Mohali : South African batsmen may have criticised the pitch on offer during the ongoing first Test at the PCA Stadium, but the visiting team spin coach Claude Henderson said he also would have preferred a turning track had he been part of the Indian team management. The turning Mohali wicket has been under the spotlight with Proteas opener Dean Elgar calling it a bad cricket wicket, but Henderson said that the visitors expected this kind of tactic from the hosts. “We have lost quite a bit of wickets now, only on day two really. We have seen a lot of wickets fall. It’s going to be difficult. The question will always be why didn’t our spinners turn it more than theirs.
“I think their batsmen played really well. I think the wicket is going to be really tough, it’s not going to get easier. I wasn’t surprised when I saw the wicket, I think it is good tactics by India, preparing a wicket like that, but it is not going to get easier,” Henderson said after the second day’s play. After part-time spinner Elgar turned out to be the unlikely hero of Day 1 by bagging a four-wicket haul, Ravichnadran Ashwin, who bagged a fifer today, made it count for India on the second day.
India now hold an edge after managing a 142-run second innings lead, and Henderson admits it will be tough for the visiting batsmen. “I will give you my honest opinion. Watching it, it is exciting to see spin taking wickets. If you ask our batsmen, it is not a nice wicket. But if I was the Indian coach, I would probably do the same,” the former international cricketer said. Leg-spinner Imran Tahir was brought into the attack after Elgar and off-spinner Simon Harmer in both the innings and Henderson, who played seven Tests and four ODIs for the Proteas national team, was also surprised at the strategy. “That’s a good question actually. Imran Tahir has just come back into Test cricket. He is obviously seen as an attacking bowler by Hashim. Maybe use him in short spells and Dean Elgar has taken four wickets in the first innings. “But I agree, I would have loved to have seen him probably bowl a bit longer today but look, it has been a quick day for South Africa on the field. Tomorrow we have got another day. Maybe that happens,” Henderson said when asked about the surprising move.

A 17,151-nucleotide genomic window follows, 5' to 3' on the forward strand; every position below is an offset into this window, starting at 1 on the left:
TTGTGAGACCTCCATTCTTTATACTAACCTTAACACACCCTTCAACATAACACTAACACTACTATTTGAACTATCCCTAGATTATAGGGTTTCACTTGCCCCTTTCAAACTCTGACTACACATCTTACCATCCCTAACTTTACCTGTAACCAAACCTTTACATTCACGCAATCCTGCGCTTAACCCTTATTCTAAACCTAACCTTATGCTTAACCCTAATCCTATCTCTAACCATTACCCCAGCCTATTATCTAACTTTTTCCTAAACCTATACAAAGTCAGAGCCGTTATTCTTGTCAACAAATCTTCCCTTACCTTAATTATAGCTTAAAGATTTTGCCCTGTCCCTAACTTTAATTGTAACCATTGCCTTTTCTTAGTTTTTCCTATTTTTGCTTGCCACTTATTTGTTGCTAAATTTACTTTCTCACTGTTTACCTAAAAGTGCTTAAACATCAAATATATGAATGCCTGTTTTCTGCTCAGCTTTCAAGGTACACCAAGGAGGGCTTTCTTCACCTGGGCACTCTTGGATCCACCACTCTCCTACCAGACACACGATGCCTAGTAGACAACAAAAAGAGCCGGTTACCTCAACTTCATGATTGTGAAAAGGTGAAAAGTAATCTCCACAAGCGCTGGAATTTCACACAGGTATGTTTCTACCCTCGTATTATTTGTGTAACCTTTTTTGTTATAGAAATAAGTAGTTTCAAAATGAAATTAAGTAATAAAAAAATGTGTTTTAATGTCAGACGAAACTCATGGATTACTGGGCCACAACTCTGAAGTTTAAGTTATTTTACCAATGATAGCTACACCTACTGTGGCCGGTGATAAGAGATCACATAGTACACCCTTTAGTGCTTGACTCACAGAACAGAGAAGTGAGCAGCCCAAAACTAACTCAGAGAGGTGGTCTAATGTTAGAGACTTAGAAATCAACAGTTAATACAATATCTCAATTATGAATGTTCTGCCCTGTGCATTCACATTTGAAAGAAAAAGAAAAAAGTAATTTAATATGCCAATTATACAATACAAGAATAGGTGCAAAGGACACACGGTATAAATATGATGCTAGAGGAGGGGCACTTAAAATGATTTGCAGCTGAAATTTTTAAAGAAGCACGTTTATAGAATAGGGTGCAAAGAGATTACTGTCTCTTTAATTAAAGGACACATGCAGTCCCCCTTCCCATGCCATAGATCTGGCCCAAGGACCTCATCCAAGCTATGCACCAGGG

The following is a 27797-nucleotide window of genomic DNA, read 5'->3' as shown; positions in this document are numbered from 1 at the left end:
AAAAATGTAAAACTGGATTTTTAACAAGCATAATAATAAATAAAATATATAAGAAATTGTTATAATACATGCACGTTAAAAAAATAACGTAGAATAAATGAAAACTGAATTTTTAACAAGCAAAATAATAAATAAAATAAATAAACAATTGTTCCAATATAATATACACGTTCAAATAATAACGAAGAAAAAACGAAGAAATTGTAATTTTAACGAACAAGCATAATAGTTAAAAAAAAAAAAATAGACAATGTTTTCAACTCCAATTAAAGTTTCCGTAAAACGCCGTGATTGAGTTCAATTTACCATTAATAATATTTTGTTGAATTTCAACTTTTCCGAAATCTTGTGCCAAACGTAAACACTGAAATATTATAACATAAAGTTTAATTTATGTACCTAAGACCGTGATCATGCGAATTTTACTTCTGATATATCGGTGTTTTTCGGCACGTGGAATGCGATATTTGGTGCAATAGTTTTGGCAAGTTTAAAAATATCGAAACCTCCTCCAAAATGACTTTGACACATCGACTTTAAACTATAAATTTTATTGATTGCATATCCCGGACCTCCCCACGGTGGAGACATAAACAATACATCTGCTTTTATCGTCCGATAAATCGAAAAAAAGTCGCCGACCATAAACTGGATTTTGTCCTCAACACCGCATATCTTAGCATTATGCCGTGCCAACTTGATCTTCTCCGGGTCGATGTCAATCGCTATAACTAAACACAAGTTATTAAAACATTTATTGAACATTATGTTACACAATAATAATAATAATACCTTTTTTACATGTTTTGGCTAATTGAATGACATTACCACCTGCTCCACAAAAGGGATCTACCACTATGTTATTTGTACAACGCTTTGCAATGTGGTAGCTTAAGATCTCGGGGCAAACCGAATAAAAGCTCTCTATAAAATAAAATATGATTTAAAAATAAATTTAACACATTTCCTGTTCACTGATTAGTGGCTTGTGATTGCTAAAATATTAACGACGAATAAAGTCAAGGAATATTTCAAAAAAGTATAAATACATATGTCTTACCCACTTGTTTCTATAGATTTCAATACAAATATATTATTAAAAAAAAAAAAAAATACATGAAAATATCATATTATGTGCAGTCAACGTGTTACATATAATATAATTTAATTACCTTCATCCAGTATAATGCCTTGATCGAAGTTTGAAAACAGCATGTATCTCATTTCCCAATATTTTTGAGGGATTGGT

Henderson agreed that the road ahead is tough for South Africa but warned the hosts against complacency. “I think we need wickets. They are 140-plus already, we need wickets early to try and create pressure. Anything above 200 I believe will be challenging but saying that, I have seen this team doing some special things,” he said. “With our batting line-up, I won’t get easy if I am India because there is a lot of time left in this game and we don’t know what can happen with this game. Anything can happen, the good thing is there is a lot of time left. But obviously, if they are going to go past 300, then it is going to be really difficult. The bigger the score, the longer you can carry catchers around. So it is going to be interesting,” he opined.
Talking about the key to spinners’ success on this track, Henderson said, “In the past, I haven’t seen one Indian spinner not being successful at home and a lot of spinners in the past have come here and they have found it difficult. Not only the pace they bowl or maybe the tactics, plus also the pressure. It’s big pressure on a spinner when you see somebody else taking wickets and turning, now you feel I have got to go and do it and that creates pressure. “It’s back to basics really. We look at the revolutions on the ball, we look at the pressure, the field placing and try and keep a spinner calm and really enjoy his bowling and bowl a long spell. Look at a guy like (Ravindra) Jadeja. From the side, when you watch you think every ball spun past the bat but it didn’t.
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